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Spirits 101 – The Big, the Bold, the Delicious

Spirits 101

The Big, the Bold, the Delicious

“My only regret in life is that I did not drink more wine.” – Ernest Hemingway

After the year we’re having, I think some strong red wine is in store.  It doesn’t matter what the occasion is when drinking wine; all that matters is that you are pouring some great juice that you can enjoy either with or without the company of others!  I’ve focused mostly on white wines and pairings for holiday meals in the past, this go around, I would like to jump into the world of America’s bestselling grape: Cabernet Sauvignon.

Cab is wonderful, because it has the strength to engulf your palette, but also the delicateness to portray the complexities of the viticulture of the grape.  Cabernet Sauvignon means “wild Cabernet” as the grape was found growing naturally in the southwestern region of France and is the child of Sauvignon Blanc and Cabernet Franc.  Cab itself has a complex body with warm red and purple fruits like black cherries and black currants, but also portrays flavors of wood and baking spices at the same time.

When searching for a Cab that suits your flavor profile, it’s important to look at where the wine is from and how the wine is made:

If you prefer a fruit forward powerhouse, then there’s a good chance you will love Northern and Southern California Cabernet Sauvignons.  It is nearly impossible to think of Cab from California and not immediately picture Napa Valley.  Some of the best Cabs grow in Napa due to the warm summer months and the nearby mountains ability to capture the moisture in the air, while also protecting from harsh weather.   My personal favorite Cab is produced in the Coombsville AVA of the Napa Valley by Palmaz Vineyards.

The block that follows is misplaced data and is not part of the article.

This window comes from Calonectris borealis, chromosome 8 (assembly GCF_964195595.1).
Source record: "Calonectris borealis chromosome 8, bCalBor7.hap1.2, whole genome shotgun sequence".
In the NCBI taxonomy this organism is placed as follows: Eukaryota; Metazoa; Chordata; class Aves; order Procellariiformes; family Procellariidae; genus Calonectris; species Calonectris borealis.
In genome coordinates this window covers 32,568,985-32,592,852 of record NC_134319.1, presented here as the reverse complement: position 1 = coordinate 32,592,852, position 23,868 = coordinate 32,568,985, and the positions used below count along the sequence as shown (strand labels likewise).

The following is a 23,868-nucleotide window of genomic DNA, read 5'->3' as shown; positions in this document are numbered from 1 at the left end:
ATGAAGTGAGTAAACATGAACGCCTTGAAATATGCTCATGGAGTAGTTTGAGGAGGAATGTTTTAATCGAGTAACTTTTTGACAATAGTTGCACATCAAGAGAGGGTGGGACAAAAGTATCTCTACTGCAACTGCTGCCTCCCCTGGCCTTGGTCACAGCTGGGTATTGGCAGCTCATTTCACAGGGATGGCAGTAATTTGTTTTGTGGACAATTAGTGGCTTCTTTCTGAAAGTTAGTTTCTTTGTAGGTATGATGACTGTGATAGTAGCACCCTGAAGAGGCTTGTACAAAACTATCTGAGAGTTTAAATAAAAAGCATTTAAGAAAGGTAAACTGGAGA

If earthy notes with less strength from fruit is more your speed, then going old world to the Bordeaux region of France is a great choice.  Bordeauxs are primarliy blends of five main grapes: Cabernet Sauvignon, Merlot, Malbec, Petit Verdot, and Cabernet Franc. To find the blends with the most Cabernet Sauvignon grapes, you want to look for wines made from the ‘Left Bank’ of the Garonne River in the sub-regions Médoc and Graves.  Their terroir is known for their gravelly soil adding to the Old World style that is apparent in French wines.

Cabernet Sauvignon is a staple in the wine world and for good reason.  They are fantastic stand-alone wines, but they also pair extremely well with strong red meats like steak and prime rib.  I feel that the best time to open a bottle of wine is with friends and family, but ultimately, as long as you are enjoying the glass, then open away!